Lot Casting, God, and Man in Jewish Literature

Lot Casting, God, and Man in Jewish Literature
From the Bible to the Renaissance
Shraga Bar-On

The book illuminates and examines the multifaceted utilizations of lot casting in Jewish tradition from the Bible to the late Renaissance. Lots were used for divination and prognostication, land division and property inheritance, ritualistic purposes, office selections, gambling and recreational purposes.

The first section of the book defines casting of lots as “a naked technique;&rdquo, which can be interpreted in four different ways: rational, mantic, psychological, and recreational. Thus, it provides a conceptual framework for the analysis of lot casting in Jewish literature.

The second section explores many descriptions of lot casting in Jewish literature and history. By surveying different depictions of lot casting, a vast range of utilizations, interpretations, and disputations regarding the essence of lot casting in Jewish tradition is revealed.

Table of Contents

Digital Edition Kotar

Danacode:   110-20293 ISBN:  978-965-226-442-8 Language:   Hebrew Pages:   472 Weight:   800 gr Dimensions:  17x24 cm Publication Date:   03/2020 Publisher:   Bar-Ilan University Press


Acknowledgements 9

Introduction 13

Chapter One: Four Justifications for Lot Casting 19

The Rational Justification 21; The Mantic Justification 42; Homo Ludens – The Justification from Play Theory 54; The Psychological Justification 75; The Relationship between the Various Justifications 80

Chapter Two: The Controversy over Lot Casting as Jewish Manticism 83

Jewish Manticism 84; Lot-Divination in the Bible: The Entrapment of Ahan and Saul 87; The Urim Ve-Thummim: Lot-Divination as a Priestly Institution 96; Lots Drawn by a Gentile or a Simpleton 105; “No Witchcraft in Israel”: The Biblical Rejection of Lot Casting 107; Post-Biblical Divinatory – Second Temple Culture 118; The Controversy Concerning Judicial Lotteries in Second Temple Judaism: From Qumran to Hazal 121; The Prohibition upon Magic: From Hazal to the Medievals 143; The Medieval Debate: Were Divinatory Lotteries Considered Magic? 148; “For You Desired Goralot”: From the Physical to the Textual Lots 164; Bibliomancy in Jewish Culture 183

Chapter Three: Chosen by Lots 200

Lotteries of War and Death in the Bible 200; Second Temple Lotteries: Josephus Flavius 204; The Controversy Concerning Appointments by Lots During the Second Temple Era 213; Priestly Lotteries in Rabbinic Literature 231; The Controversy Concerning Lots in Early Christianity 246; On the Casting of Lots in Second Temple Literature 252; The Choosing of the Jewish Nation by Lottery and the Sectarian Debate in Late Antiquity 263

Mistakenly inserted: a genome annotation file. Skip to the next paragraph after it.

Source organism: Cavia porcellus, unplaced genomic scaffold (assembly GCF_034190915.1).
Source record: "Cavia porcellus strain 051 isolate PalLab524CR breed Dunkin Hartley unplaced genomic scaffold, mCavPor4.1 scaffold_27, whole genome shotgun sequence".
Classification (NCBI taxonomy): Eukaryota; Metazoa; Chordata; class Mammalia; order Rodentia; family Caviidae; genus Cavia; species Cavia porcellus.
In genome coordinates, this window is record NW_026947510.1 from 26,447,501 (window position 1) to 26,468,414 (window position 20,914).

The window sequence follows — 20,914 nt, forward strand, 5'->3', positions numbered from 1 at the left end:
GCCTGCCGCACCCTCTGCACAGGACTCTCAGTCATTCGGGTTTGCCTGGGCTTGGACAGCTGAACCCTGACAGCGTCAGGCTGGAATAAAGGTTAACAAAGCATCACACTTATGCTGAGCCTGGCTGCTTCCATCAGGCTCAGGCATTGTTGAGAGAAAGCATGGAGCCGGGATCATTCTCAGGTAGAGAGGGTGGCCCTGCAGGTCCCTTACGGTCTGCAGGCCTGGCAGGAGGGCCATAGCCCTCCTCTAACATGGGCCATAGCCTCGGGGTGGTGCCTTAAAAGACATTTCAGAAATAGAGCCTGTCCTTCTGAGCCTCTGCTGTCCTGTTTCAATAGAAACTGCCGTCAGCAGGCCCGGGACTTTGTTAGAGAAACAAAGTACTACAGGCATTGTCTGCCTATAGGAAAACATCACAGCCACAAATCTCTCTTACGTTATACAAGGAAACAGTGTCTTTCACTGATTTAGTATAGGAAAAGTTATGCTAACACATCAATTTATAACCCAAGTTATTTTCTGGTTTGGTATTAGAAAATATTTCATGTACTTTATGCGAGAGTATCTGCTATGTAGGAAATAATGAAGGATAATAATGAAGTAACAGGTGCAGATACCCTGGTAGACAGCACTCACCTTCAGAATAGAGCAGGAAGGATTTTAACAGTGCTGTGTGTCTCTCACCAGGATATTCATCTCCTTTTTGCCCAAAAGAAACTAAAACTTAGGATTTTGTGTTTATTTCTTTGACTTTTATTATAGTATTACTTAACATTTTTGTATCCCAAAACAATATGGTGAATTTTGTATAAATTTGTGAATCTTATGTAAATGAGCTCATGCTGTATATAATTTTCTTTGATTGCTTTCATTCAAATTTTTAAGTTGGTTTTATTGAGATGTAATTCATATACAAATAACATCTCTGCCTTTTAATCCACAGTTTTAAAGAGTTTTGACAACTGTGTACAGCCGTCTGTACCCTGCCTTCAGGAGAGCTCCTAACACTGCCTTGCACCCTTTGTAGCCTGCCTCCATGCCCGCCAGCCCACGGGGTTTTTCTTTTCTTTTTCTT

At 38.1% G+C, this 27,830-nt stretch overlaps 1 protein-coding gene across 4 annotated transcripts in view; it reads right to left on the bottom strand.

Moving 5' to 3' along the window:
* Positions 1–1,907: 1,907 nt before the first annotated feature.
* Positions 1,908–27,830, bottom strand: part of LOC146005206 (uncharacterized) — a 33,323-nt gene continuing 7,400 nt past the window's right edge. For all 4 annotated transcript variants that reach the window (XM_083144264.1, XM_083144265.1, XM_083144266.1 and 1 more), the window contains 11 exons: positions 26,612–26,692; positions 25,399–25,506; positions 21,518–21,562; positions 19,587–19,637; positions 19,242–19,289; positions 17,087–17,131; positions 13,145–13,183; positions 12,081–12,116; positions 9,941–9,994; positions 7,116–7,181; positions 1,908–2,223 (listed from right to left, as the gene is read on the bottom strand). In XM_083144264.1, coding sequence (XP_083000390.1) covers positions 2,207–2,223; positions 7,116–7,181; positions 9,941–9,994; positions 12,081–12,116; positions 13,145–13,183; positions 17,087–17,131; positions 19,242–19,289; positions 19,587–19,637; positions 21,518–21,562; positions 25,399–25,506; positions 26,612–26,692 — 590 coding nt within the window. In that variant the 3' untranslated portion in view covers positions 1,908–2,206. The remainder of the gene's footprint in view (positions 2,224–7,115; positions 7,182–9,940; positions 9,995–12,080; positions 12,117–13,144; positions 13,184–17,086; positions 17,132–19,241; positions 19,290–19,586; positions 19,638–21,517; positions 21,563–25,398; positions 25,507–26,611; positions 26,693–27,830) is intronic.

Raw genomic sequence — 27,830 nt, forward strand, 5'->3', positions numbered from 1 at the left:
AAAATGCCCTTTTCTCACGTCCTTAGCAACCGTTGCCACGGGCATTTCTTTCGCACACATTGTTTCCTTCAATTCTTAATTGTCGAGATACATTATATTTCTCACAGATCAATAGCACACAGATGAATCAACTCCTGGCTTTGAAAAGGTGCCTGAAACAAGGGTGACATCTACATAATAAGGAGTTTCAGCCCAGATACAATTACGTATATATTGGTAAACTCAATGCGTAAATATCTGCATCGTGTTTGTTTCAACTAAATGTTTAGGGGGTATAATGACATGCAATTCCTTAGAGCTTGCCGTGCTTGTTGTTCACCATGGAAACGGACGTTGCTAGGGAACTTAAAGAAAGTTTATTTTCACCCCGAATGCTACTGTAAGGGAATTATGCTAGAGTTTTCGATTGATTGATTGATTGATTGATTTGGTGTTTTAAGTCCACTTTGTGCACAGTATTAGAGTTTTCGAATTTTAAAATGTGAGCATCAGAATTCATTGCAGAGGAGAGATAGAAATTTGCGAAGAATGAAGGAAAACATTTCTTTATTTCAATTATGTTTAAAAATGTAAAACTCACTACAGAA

Chapter Four: The Distribution of Goods via Lots 280

Biblical Lots between Sacred and Profane – The Distribution of Goods and the Settling of the Holy Land 280; From the Land of Canaan to the Land of Israel – The Myth of Land Distribution in the Second Temple Era 300; “Between the Larger and the Smaller” – Allegorical Interpretations of Distribution Lotteries in the Writings of Qumran and Josephus 308; “Between the Larger and the Smaller” – Between Rationalism and Manticism in Rabbinic Literature 321; “He Who Transgresses the Lottery is Considered as One who Transgresses the Ten Commandments” – The Responsum of a Gaon from Israel 330

Chapter Five: “One Lottery For God, One Lottery For Azaz’el” – The Yom Kippur Lots 334

The Yom Kippur Ceremony: Between Rationalism, Manticism, and Play 334; “If He Did Not Perform a Lottery – It is Valid”: The Rabbinic Reservation Regarding the Yom Kippur Lots 356; “Between the Lot of the Righteous and the Lot of Belial” – The Symbolic Meaning of the Yom Kippur Lots 358

Chapter Six: The Play of the Lot 371

“Pur – That is the Lot” – Lots in the Book of Esther 371; “One Who Rolls Dice” – Rabbinic Attitudes toward Gambling 374; Yehuda Aryeh Modena of Venice – The Playful Jew 387

Conclusion: The Various Instantiations of Lots 397

Abbreviations and Bibliography 402

Index 448